Despite reports of improvement in some areas of the country, our childhood obesity problem as a whole has been steadily getting worse since 1999—and experts are concerned that the average American lifespan may be at risk.
A study conducted by researchers at Duke University, the University of North Carolina and Wake Forest University used data collected from the National Health and Nutrition Examination Survey (NHANES) to determine that obesity rates among children and teens have been rising at a consistent rate—with about a third of American youth now classified as overweight and 4.5 million considered severely obese.
Authors of the study, published in the journal Obesity, are concerned that the increase has continued despite nationwide efforts aimed at advocating healthier eating and daily physical activity. And, because we are starting to see a trend in heart disease and metabolic disorders affecting kids as young as eight years old, they caution it may lead to chronic disease in adulthood and eventually shortened lifespans.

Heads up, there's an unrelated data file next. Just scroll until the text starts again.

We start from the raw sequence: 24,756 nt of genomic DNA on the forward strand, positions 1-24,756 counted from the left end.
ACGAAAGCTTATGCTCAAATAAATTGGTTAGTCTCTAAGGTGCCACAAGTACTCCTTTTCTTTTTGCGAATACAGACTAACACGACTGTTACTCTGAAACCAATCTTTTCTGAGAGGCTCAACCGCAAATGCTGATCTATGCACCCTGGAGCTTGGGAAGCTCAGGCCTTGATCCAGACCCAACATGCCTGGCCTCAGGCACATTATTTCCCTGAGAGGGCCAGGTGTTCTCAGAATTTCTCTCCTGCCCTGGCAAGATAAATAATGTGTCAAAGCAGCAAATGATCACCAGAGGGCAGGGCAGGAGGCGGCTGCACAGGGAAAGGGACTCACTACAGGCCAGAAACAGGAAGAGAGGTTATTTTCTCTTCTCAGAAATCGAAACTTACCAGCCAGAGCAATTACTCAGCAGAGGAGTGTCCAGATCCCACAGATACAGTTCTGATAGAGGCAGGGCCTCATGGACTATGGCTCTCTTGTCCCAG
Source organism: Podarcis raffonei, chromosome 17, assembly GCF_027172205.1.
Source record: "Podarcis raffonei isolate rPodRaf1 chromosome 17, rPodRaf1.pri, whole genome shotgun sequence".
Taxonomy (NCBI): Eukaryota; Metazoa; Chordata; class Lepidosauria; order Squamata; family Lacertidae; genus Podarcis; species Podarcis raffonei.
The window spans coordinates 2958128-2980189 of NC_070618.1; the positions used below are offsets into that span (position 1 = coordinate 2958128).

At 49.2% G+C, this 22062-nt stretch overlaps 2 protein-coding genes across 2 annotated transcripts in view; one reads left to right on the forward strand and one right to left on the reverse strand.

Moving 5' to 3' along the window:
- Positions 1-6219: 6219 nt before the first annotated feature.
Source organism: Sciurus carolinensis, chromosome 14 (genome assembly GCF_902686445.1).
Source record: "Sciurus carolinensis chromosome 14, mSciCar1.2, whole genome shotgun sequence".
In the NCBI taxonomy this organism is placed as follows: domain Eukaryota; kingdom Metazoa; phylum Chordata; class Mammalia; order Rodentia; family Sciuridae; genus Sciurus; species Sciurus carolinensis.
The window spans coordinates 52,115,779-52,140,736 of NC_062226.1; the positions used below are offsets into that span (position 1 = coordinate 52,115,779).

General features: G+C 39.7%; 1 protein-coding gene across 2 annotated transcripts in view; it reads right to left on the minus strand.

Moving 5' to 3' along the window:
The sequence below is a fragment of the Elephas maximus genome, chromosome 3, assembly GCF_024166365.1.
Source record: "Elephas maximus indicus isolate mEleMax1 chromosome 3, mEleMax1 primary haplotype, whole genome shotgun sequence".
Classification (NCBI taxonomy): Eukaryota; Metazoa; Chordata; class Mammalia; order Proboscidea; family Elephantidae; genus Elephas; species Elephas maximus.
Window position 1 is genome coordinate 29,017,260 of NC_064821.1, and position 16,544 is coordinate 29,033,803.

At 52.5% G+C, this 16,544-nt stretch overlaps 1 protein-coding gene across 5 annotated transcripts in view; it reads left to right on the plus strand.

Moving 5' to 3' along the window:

“This is really a population health problem that will require changes across the board—food policy, access to healthcare, school curriculums that include physical education, community and local resources in parks and sidewalks,” said lead author Asheley Skinner with Duke University. She and her colleagues believe the solution lies in a broad-spectrum approach involving health care practitioners, parents and communities working to create a healthier environment for kids.